Runes! Runes! Runes!

Earlier today, I updated my End-of-the-book Runestone Guide, which will be included in all future books (except Book I).

This inspired me to create a little blog post to explain the runes further. So prepare for some good old learnin'!

These symbols come from the Elder Futhark alphabet, which was used in ancient Scandinavia. Each symbol acted as a letter, but not just any letters. They had the ability to cast magic.

First, it's important to remember that lots of Pre-Christian societies were primarily verbal. Of course they had a complex writing system and wrote stuff down, but in cases such as the Norse, writing was reserved for special occasions. For one, pencils and paper weren't a common thing yet in the North. There was no major manufacturing process for writing utensils, nor a standardized system of education. Reading and writing in medieval Europe was a pass time for only the few who could afford to spend hours of the day doing stuff (a majority of citizens had farms and chores all day).

If you Google pictures of 'rune stones', you'll fine just that - 'runes' carved onto 'stones'. That was the main method of transcription for the Norse! Chiseling onto stone or carving on wood. Can you imagine how long that must have taken? How much practice and discipline? Not to mention the ever-looming threat of typos and having to start all over again on a new rock. In situations of casual conversation or story-telling it made a lot more sense to just memorize stuff and verbally recite it (this is part of the reason why myths often have more than one version).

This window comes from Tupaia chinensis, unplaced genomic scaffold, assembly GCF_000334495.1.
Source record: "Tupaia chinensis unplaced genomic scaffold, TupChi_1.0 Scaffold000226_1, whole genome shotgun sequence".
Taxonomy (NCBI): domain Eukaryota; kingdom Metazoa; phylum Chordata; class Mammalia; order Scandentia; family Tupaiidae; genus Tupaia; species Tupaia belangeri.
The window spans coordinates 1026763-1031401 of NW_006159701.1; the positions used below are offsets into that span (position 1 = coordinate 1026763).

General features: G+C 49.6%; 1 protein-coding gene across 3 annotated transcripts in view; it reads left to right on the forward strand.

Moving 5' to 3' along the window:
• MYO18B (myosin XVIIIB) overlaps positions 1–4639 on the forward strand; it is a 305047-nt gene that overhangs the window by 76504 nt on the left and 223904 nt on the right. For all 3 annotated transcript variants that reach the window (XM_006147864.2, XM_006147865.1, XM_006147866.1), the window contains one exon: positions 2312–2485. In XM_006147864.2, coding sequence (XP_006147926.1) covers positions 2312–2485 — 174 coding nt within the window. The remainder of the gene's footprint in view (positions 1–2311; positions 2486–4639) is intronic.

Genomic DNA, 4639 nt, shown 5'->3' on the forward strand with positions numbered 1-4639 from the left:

Runes found today by archeologists tell about important events, places, or people. After all, if you're going to spend days chiseling a story onto a rock, you better make sure it is a story worth while! The other side of that coin is, if there's a story that important, you'll want to make sure it sticks around for a long time! But like I said earlier, the runes weren't just used for storytelling. Like anyone in the writing/reading community would say; there is magic in reading.

I'll start by explaining the legend of the runes. It is said that the Norse god Odin, in his quest for wisdom, speared himself on the World Tree for nine days and nine nights (the number nine was really cool back then). When he finally came down, he discovered the runes, and their power. Each rune is a letter, but they also are associated with a word or name of a god. So, the runes were used to cast spells, as well as predict the future. Rune casting continues to be used today, similar to tarot cards.

The meaning of each rune changes from source to source. A lot of it is up to interpretation based on the rune's associated word.

Want to learn more about runes and their magic? There happens to be a hidden page on my website. Let me know if you find it! And happy reading!

Ha det bra!

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